Murray McCully drew my attention to a discussion paper on "Maori Relationship Strategy" produced by the Institute of
Geological and Nuclear Sciences, one of our foremost Crown Research Institutes. The Institute has appointed a Manager
Maori Strategy, and the paper includes comments such as:
"We must recognise that Maori have specific rights not shared with other New Zealand citizens."
"The current ignorance of our staff of the implications of the Treaty relationship for our work blinds us to
opportunities to carry out our primary function. In addition, ignorance of the importance of cultural differences in
social, economic and intellectual activity almost certainly will affect our performance in other environments."
The paper goes on to lament the shortage of "biculturally competent scientists" and to declare that the Institute "will
need to learn how to operate in the 'Maori market'".
The Dominion-Post of 15 October told us that "Housing New Zealand has spent $111,000 putting 67 staff through a course
on which they are told New Zealand governments deliberately undermined and destroyed Maori authority and social
Papers released under the Official Information Act show that the Housing Corporation "recognises that the two
Tiriti/Treaty partners have different ways of looking at the world including values, beliefs and experiences. We will
develop the organisation so that it reflects a view of the world that relates to both Te Tiriti/Treaty partners. We call
this a two-world view." They may call it that. I call it political correctness run riot. Housing New Zealand exists to
provide housing to all New Zealanders in need, regardless of their "world view", and indeed even if they have no "world
At the Auckland University of Technology, the degree programme for the Bachelor of Health Science (Midwifery) includes
papers entitled "Midwifery and Treaty Partnerships" and "Difference, Dominance and Diversity", with the course materials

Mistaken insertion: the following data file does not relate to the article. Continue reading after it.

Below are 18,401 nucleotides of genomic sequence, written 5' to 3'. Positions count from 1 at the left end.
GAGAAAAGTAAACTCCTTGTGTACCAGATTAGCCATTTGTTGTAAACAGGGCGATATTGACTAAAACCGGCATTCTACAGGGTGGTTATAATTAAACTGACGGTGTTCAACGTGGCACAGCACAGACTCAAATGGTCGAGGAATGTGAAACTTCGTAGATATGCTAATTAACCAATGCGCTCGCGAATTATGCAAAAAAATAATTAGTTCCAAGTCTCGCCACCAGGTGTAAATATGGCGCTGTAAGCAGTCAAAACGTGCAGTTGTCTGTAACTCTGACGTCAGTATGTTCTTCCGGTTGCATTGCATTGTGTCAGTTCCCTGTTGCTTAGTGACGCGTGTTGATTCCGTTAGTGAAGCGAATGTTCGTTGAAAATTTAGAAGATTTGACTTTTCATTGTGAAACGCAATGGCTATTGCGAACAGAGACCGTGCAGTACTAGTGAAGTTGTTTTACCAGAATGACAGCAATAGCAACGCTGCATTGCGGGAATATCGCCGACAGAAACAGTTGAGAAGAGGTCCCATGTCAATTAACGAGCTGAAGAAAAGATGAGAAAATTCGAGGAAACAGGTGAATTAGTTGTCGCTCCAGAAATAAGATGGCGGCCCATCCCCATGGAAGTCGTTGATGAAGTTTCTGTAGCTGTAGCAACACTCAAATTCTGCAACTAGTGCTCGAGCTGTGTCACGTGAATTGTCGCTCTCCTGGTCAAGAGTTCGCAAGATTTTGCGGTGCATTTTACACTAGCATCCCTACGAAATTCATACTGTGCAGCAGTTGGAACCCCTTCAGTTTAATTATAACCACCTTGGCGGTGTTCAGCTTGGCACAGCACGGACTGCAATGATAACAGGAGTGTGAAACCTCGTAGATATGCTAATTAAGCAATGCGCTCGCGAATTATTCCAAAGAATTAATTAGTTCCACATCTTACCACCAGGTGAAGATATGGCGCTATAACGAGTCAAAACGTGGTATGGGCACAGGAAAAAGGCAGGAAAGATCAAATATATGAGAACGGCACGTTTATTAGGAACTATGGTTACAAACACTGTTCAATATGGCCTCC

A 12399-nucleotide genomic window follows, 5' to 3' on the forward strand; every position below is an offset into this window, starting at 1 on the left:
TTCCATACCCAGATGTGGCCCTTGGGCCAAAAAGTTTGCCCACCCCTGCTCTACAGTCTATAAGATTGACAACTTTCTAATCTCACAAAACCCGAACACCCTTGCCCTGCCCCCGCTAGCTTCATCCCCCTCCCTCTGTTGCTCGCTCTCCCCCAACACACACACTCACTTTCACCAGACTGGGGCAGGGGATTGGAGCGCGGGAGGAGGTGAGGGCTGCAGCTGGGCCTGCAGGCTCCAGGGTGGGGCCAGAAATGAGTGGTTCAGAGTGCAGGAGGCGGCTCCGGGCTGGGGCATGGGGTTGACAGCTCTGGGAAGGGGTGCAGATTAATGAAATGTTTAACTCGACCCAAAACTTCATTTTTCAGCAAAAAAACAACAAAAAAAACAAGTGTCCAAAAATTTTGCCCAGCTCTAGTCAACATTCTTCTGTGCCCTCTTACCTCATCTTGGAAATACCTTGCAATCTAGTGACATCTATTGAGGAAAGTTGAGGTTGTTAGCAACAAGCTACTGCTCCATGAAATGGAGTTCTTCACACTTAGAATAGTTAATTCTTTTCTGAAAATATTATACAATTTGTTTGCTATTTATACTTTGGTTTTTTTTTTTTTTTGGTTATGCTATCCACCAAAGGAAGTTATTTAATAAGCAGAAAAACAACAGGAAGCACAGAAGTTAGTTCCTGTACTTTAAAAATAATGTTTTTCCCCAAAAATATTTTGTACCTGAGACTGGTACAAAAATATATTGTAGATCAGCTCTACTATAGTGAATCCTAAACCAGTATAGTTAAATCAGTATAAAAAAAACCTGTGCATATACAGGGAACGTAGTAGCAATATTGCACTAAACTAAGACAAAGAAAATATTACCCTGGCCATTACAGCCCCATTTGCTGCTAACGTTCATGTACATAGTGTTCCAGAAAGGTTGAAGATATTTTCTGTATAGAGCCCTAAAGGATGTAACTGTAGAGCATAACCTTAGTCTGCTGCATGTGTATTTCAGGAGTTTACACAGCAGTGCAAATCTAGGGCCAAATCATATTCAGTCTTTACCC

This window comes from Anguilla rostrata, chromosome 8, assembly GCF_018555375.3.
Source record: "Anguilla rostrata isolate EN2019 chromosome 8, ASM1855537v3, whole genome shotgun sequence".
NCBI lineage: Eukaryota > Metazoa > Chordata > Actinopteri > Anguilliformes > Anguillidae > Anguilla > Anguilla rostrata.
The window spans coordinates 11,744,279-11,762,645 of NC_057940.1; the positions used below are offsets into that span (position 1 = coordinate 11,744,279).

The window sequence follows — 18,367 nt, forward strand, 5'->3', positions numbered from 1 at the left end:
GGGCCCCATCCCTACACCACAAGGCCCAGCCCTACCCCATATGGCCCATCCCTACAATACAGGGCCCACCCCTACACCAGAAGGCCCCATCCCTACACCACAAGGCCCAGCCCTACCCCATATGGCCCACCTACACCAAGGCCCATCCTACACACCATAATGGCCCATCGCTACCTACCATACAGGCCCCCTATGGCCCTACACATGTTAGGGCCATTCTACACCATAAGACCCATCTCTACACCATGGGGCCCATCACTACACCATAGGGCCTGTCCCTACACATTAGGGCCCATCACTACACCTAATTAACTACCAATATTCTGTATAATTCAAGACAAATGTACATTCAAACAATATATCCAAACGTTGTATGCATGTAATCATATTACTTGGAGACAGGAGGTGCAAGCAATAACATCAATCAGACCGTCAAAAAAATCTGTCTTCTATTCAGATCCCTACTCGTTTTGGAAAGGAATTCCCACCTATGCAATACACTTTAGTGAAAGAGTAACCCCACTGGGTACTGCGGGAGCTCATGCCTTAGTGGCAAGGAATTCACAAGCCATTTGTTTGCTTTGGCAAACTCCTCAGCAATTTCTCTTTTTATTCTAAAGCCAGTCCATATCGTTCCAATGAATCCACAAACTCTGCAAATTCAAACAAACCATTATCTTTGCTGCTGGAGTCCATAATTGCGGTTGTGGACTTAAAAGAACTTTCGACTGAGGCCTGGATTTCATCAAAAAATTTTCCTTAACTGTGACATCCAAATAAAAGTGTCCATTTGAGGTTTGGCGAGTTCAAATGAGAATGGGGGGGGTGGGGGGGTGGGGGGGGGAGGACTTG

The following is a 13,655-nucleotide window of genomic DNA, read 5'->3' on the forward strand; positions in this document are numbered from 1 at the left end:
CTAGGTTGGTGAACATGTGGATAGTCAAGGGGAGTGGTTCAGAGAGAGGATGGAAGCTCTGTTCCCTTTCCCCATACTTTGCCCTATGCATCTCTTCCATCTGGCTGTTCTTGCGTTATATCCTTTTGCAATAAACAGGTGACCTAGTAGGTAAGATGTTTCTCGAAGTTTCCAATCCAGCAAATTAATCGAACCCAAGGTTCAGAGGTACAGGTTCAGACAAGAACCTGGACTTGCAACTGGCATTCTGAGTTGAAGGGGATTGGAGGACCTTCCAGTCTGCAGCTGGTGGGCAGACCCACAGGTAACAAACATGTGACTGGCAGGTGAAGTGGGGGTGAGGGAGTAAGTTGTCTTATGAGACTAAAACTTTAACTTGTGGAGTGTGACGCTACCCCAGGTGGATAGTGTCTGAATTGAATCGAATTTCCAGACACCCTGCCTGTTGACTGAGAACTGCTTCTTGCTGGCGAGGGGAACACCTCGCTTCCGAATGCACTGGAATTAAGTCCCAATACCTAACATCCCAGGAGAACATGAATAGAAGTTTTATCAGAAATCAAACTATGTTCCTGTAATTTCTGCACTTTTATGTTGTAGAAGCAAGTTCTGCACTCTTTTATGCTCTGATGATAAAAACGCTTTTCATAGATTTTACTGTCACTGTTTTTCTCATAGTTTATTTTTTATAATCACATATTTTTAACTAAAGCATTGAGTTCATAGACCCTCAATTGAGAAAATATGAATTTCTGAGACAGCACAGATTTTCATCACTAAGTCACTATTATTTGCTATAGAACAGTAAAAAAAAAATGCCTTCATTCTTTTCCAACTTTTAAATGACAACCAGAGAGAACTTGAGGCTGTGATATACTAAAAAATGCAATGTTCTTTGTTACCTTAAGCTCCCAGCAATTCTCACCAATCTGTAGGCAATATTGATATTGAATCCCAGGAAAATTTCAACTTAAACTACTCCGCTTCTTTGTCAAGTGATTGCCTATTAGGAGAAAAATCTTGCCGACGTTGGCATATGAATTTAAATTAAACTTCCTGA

including a wide range of papers and documents promoting a radical Maori view of history. Radical Maori can advocate
that view, in a non-violent way, if they want to, but I am absolutely not happy to see my tax dollars going to promote
such garbage, especially in the name of midwifery training. Apparently, those doing the "Difference, Domination and
Diversity" paper are also separated into two streams - Maori and non-Maori - for the purpose of the course.
Perhaps it is not surprising that it was the Associate Professor Maori Health at AUT, Mihi Ratima, who claimed that "For
Maori, a secure identity relies upon whakapapa, links to whanau, access to natural resources, like whenua (land), awa
(rivers), takutaimoana (foreshore), maunga (mountains). These connections are the foundation of what it is to be Maori,
and what it is to be healthy as Maori. The proposed Foreshore and Seabed Bill (now passed into law of course) threatens
these foundations of good health."
And now we see Dunedin and Wakari hospitals deciding to spend an extra $12,000 to $16,000 annually to ensure that only
blue pillow-cases are used to support patients' bodies because it is apparently "culturally inappropriate" to use the
same pillow-cases for heads as for bodies and, to be on the safe side, this rule will apply to all patients.
Of a totally different order of magnitude, evidence presented to the Environment Court recently suggested that the time
limit placed on the use of some water rights for the Tongariro power scheme, on the grounds that continuing to use the
water offended against Maori cultural and spiritual values, had a cost in excess of $1 billion in net present value
The Labour Government perpetuates this nonsense, and just a couple of weeks ago included in the Employment Relations Law
Reform Act an obligation to observe the "principles of the Treaty" in any collective agreement involving health sector
National is committed to stopping this nonsense, and treating all New Zealanders as equal before the law.
To download or print a PDF version of this newsletter please follow this link: http://www.national.org.nz/files/Don_Brash_Writes_1_December_2004.pdf
If you can not open PDF files on your PC you can download Adobe Acrobat Reader for free from this site: http://www.adobe.com/products/acrobat/readstep2.html
If you have been forwarded this newsletter by a friend and would like to receive a copy in your own name, please email
me: email@example.com and add your name to the subject field. This information will only be used for the purpose of
sending my newsletter, and will not be passed on to anyone else.